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Welcome to William Schoell's GREAT OLD MOVIES blog. Feel free to leave a comment regardless of the date the review was posted -- I read 'em all. Or if you prefer -- and especially if you have any questions directly for me -- email me at tawses67424@mypacks.net and I'll get back to you as soon as I can. Click on a label link (labels can be found at the bottom of each post) to find other movies from that year, the star, that director or genre and so on. Or enter a title, director, genre, star or supporting player in the small Blogger "search blog" box at the far left up above and click search blog. [NOTE: While this blog mostly reviews films -- and TV shows -- that are at least twenty-five years old, we do cover films up until the present day.] HAVE FUN AND THANKS FOR DROPPING BY. William.

Thursday, August 26, 2010

KING KONG (1933)


KING KONG (1933). Directed by Cooper and Schoedsack.

77 years after its initial release, King Kong remains an outstanding film and one of the most exciting motion pictures ever made. While some may consider them "crude" today, the fact is that many of the stop-motion effects by Willis O'Brien and company are still eye-popping and extremely effective, with Kong himself being a wonderful creation -- both playful [flapping the cracked jaw of a defeated T Rex with amusing curiosity] and extremely dangerous, to say the least. The picture is fast-paced, intense, and at times quite disturbing. (You can feel sorry for Kong if you want to; the one who gets my sympathy is that poor terrified woman who's grabbed out of her bed in the hotel and dashed to the ground -- not to mention all of the big ape's other victims]. Max Steiner's excellent score imbues the film with atmosphere, as do the elaborate sets, beautiful matte paintings, and other FX work. All in all, King Kong is a kind of epic tragedy for all concerned. This is still the best version of the story bar none. NOTE: You can read more about this and other monster movies in Creature Features: Nature Turned Nasty in the Movies.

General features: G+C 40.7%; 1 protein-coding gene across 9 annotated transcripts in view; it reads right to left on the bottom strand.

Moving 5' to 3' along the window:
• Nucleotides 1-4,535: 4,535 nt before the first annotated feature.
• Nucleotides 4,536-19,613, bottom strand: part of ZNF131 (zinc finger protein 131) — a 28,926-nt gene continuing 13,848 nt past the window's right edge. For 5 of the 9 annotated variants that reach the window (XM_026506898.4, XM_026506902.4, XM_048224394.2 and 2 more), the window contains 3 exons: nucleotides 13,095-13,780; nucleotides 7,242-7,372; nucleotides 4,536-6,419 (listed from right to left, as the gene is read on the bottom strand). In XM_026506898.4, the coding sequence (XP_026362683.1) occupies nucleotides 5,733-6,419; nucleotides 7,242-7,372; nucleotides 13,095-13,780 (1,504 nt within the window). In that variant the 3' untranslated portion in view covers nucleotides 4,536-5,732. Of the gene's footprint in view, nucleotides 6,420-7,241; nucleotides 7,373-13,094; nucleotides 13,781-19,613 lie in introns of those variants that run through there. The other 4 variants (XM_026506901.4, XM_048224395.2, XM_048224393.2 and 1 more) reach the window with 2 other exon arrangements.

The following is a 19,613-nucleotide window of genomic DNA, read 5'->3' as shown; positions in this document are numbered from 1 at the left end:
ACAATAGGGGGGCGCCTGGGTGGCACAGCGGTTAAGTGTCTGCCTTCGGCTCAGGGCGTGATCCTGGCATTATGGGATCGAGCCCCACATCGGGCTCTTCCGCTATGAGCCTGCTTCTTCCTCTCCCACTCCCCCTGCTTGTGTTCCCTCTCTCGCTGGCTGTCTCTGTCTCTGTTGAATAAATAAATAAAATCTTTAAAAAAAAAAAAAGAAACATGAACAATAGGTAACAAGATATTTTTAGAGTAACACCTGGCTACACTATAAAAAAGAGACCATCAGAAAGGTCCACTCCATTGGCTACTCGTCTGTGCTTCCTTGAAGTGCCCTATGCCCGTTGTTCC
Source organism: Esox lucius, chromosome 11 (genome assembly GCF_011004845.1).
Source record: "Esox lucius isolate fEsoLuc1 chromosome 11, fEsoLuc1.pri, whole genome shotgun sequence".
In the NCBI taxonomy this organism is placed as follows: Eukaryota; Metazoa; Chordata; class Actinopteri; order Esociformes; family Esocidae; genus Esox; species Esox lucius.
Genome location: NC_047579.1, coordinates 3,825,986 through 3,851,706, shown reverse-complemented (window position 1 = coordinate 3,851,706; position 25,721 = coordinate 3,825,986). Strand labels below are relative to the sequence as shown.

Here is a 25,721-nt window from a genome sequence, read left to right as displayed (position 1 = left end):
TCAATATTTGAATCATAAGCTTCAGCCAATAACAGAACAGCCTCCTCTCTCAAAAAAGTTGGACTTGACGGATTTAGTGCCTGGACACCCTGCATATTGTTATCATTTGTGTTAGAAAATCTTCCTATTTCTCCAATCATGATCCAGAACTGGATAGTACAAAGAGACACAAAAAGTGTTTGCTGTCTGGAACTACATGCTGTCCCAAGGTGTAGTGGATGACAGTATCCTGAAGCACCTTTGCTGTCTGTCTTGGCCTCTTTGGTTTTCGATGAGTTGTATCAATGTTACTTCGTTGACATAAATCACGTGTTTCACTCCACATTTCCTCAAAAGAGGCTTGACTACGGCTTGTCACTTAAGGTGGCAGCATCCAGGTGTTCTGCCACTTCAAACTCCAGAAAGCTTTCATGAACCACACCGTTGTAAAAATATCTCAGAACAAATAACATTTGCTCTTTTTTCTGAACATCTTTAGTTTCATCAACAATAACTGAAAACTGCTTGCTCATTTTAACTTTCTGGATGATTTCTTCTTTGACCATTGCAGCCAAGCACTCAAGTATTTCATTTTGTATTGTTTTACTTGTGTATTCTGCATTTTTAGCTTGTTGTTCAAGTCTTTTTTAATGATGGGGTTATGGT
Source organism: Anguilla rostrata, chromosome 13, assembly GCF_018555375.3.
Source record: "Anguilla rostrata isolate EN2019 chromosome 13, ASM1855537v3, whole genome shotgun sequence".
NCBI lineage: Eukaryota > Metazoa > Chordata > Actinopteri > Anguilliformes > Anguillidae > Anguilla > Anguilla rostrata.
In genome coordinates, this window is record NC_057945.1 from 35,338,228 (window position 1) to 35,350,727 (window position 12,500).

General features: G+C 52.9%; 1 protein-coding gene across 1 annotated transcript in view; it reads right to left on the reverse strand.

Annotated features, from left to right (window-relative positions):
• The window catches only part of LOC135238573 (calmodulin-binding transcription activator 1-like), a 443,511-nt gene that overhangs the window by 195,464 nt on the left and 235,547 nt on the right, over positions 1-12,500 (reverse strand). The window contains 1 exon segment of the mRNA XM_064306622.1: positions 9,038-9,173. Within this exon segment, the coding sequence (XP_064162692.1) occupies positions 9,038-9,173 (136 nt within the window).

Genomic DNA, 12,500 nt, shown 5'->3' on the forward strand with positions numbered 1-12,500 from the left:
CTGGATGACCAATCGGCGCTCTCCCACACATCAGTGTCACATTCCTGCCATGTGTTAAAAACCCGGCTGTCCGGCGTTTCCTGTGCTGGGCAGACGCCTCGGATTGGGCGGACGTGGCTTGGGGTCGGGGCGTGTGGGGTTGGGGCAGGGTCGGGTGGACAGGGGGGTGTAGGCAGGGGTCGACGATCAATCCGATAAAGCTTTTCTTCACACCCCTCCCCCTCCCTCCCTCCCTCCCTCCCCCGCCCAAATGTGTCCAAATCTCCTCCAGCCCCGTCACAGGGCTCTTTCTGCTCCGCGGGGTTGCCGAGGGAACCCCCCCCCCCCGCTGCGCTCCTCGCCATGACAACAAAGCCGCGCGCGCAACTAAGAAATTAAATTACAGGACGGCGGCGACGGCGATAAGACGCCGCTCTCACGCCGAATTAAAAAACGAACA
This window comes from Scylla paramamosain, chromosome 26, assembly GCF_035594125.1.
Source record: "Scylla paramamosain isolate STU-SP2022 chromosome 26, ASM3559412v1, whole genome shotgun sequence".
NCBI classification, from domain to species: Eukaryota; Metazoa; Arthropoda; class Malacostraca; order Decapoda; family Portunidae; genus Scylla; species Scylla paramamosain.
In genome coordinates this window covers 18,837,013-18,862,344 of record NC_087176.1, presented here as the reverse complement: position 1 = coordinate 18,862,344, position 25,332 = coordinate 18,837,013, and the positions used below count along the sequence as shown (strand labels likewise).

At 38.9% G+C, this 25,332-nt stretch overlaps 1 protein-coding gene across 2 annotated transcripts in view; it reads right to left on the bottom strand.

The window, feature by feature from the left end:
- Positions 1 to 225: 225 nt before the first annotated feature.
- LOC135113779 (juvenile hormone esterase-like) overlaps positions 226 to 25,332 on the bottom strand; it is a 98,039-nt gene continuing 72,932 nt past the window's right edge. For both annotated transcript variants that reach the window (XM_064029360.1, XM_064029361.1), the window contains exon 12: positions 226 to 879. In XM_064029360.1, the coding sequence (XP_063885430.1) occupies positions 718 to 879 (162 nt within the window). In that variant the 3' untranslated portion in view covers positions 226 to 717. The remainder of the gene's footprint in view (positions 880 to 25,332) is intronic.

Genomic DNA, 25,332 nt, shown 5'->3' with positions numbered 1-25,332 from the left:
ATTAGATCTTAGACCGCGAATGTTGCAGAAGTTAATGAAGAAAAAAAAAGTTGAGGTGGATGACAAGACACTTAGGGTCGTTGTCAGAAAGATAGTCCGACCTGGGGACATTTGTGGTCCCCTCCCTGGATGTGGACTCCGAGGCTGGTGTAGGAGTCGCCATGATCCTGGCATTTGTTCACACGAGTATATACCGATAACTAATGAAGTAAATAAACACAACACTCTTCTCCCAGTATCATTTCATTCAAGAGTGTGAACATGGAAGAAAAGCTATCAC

Verdict: Cinematic and magical. ****.

4 comments:

Anthony Crnkovich said...

KING KONG's greatness has been etched in stone; no matter how old it gets in years its magic will last forever.

William said...

I couldn't agree with you more -- it's a timeless masterpiece. Thanks, William

Brian said...

For some reason, as a kid, I use get very excited when Kong broke the jaws of the T-Rex. It was such total domination, that I actually got a boner!

William said...

Uh, this might fall under the heading of Too Much Information, but thanks for the comment, LOL! Anyway, it is a great sequence!